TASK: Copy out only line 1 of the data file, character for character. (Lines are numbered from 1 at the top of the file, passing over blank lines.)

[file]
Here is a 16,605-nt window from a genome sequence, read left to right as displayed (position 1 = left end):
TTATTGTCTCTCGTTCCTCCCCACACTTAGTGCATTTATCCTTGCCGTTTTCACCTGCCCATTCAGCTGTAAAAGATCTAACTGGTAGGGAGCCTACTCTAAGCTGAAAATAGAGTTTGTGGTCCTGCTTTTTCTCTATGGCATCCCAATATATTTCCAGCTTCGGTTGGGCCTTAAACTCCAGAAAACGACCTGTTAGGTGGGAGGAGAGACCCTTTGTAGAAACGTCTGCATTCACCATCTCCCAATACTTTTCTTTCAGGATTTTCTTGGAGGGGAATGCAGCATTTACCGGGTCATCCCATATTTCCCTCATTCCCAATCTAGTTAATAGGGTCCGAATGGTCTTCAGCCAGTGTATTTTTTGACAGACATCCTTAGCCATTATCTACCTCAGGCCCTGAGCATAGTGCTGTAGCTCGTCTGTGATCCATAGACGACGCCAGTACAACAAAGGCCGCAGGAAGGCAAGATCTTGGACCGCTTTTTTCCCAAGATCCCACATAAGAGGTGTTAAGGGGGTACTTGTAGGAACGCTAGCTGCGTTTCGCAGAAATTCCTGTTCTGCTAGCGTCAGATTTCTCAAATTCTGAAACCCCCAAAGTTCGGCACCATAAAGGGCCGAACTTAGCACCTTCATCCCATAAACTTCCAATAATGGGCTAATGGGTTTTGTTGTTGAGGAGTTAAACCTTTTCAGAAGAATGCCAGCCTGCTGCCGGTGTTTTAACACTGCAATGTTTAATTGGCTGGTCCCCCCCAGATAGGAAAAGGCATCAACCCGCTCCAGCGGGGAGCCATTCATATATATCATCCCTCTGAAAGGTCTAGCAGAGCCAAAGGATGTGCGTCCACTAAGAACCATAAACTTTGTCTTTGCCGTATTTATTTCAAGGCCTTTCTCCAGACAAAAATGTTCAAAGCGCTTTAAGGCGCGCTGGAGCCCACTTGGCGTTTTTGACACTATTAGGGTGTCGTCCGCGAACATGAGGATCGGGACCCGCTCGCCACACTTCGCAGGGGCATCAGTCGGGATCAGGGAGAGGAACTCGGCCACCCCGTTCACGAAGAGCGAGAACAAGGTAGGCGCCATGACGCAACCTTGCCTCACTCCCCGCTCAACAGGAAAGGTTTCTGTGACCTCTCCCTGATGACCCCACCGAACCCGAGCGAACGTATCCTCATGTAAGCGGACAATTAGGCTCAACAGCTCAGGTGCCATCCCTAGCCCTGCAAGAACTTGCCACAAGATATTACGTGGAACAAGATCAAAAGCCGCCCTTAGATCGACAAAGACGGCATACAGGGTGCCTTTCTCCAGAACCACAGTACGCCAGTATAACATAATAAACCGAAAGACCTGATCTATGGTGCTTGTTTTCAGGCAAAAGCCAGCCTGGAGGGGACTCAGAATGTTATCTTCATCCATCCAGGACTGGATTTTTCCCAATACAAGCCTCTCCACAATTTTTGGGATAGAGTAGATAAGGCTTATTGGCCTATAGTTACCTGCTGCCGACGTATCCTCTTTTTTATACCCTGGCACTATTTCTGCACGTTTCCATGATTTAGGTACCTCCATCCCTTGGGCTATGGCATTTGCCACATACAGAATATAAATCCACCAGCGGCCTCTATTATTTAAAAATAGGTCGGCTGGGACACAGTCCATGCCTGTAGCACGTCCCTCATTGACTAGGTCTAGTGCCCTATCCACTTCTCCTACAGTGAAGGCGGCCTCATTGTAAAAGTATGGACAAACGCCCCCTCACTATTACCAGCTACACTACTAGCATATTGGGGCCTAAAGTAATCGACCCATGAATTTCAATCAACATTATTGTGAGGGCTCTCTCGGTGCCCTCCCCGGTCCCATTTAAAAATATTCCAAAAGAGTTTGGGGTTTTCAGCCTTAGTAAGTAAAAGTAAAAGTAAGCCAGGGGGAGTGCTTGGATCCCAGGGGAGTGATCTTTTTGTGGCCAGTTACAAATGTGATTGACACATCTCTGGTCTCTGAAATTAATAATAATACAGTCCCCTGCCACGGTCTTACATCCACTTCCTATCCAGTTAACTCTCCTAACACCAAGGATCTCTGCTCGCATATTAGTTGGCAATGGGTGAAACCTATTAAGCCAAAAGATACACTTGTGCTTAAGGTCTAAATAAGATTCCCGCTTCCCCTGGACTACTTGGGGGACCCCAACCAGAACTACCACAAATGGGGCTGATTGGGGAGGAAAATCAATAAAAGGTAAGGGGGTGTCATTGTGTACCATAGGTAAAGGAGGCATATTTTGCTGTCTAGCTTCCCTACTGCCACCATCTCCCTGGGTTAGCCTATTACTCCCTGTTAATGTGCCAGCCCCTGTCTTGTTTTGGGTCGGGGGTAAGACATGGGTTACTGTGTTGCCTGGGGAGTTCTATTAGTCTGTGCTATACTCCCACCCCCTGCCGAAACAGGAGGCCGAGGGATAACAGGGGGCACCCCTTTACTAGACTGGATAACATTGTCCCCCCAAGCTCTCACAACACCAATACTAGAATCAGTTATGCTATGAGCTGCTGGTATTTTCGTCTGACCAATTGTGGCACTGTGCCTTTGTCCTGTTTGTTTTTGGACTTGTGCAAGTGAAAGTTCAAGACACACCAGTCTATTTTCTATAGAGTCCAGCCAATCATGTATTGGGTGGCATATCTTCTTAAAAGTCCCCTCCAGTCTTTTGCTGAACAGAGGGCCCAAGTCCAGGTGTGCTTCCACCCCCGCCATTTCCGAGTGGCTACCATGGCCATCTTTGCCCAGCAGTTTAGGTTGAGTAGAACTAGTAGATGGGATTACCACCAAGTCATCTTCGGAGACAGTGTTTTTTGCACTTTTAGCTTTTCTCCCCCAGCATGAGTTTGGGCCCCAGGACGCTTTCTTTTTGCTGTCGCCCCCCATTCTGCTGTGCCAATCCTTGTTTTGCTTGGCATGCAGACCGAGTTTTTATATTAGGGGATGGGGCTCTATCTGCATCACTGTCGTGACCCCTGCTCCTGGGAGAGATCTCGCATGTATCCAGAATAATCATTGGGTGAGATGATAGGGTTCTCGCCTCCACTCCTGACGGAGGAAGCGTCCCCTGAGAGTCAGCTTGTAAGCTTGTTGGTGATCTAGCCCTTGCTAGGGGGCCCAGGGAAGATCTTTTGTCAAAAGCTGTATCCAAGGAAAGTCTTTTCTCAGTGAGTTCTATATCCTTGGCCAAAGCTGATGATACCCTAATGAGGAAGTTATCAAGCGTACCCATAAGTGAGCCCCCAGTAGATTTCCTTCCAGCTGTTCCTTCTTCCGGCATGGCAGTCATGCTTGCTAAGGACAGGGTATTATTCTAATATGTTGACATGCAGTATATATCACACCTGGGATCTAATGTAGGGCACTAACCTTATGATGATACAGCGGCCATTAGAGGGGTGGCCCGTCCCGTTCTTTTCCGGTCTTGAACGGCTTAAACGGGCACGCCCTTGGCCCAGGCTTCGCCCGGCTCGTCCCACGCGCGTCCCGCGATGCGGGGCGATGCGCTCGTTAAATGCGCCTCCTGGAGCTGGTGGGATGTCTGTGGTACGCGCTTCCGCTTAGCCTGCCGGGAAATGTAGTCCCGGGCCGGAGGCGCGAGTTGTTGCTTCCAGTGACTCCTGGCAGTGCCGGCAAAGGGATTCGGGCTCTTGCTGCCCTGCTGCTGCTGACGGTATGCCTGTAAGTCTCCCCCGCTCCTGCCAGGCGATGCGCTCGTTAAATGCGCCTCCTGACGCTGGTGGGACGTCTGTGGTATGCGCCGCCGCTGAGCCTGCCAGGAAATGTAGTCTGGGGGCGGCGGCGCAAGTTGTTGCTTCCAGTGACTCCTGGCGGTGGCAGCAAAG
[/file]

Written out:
Here is a 16,605-nt window from a genome sequence, read left to right as displayed (position 1 = left end):